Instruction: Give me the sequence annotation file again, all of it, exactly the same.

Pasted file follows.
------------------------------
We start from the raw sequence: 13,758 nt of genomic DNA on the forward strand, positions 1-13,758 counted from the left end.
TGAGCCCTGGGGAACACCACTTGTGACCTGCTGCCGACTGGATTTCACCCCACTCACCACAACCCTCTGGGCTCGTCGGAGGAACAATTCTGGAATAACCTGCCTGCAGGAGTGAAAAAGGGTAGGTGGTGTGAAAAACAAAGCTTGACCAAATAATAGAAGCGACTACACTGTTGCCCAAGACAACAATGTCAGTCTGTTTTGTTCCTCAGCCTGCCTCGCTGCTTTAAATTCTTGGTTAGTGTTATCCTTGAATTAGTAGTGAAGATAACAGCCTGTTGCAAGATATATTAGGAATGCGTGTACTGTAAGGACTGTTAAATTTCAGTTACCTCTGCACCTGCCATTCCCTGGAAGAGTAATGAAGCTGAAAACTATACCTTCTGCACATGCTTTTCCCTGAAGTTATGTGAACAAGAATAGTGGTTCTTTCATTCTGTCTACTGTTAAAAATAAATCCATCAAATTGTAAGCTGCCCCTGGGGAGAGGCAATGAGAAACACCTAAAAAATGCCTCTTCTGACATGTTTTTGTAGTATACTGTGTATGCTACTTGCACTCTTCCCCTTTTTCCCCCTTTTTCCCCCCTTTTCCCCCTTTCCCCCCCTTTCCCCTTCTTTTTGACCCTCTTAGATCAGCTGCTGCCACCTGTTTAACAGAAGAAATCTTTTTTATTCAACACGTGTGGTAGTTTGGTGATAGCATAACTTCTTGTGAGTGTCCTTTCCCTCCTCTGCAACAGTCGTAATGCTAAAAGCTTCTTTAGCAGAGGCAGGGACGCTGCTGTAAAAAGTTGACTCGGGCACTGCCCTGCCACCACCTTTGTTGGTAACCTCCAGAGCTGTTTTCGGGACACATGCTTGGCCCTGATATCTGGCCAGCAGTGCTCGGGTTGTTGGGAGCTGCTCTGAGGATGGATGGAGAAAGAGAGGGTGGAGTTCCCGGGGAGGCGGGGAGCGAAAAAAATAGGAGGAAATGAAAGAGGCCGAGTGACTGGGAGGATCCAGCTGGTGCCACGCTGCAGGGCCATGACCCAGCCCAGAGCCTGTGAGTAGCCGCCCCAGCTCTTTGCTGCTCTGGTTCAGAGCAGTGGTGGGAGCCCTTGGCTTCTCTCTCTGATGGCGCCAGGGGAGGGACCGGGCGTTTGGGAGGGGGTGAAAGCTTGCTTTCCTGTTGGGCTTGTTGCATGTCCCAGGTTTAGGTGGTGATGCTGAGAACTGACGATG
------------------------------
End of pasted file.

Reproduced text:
We start from the raw sequence: 13,758 nt of genomic DNA on the forward strand, positions 1-13,758 counted from the left end.
TGAGCCCTGGGGAACACCACTTGTGACCTGCTGCCGACTGGATTTCACCCCACTCACCACAACCCTCTGGGCTCGTCGGAGGAACAATTCTGGAATAACCTGCCTGCAGGAGTGAAAAAGGGTAGGTGGTGTGAAAAACAAAGCTTGACCAAATAATAGAAGCGACTACACTGTTGCCCAAGACAACAATGTCAGTCTGTTTTGTTCCTCAGCCTGCCTCGCTGCTTTAAATTCTTGGTTAGTGTTATCCTTGAATTAGTAGTGAAGATAACAGCCTGTTGCAAGATATATTAGGAATGCGTGTACTGTAAGGACTGTTAAATTTCAGTTACCTCTGCACCTGCCATTCCCTGGAAGAGTAATGAAGCTGAAAACTATACCTTCTGCACATGCTTTTCCCTGAAGTTATGTGAACAAGAATAGTGGTTCTTTCATTCTGTCTACTGTTAAAAATAAATCCATCAAATTGTAAGCTGCCCCTGGGGAGAGGCAATGAGAAACACCTAAAAAATGCCTCTTCTGACATGTTTTTGTAGTATACTGTGTATGCTACTTGCACTCTTCCCCTTTTTCCCCCTTTTTCCCCCCTTTTCCCCCTTTCCCCCCCTTTCCCCTTCTTTTTGACCCTCTTAGATCAGCTGCTGCCACCTGTTTAACAGAAGAAATCTTTTTTATTCAACACGTGTGGTAGTTTGGTGATAGCATAACTTCTTGTGAGTGTCCTTTCCCTCCTCTGCAACAGTCGTAATGCTAAAAGCTTCTTTAGCAGAGGCAGGGACGCTGCTGTAAAAAGTTGACTCGGGCACTGCCCTGCCACCACCTTTGTTGGTAACCTCCAGAGCTGTTTTCGGGACACATGCTTGGCCCTGATATCTGGCCAGCAGTGCTCGGGTTGTTGGGAGCTGCTCTGAGGATGGATGGAGAAAGAGAGGGTGGAGTTCCCGGGGAGGCGGGGAGCGAAAAAAATAGGAGGAAATGAAAGAGGCCGAGTGACTGGGAGGATCCAGCTGGTGCCACGCTGCAGGGCCATGACCCAGCCCAGAGCCTGTGAGTAGCCGCCCCAGCTCTTTGCTGCTCTGGTTCAGAGCAGTGGTGGGAGCCCTTGGCTTCTCTCTCTGATGGCGCCAGGGGAGGGACCGGGCGTTTGGGAGGGGGTGAAAGCTTGCTTTCCTGTTGGGCTTGTTGCATGTCCCAGGTTTAGGTGGTGATGCTGAGAACTGACGATG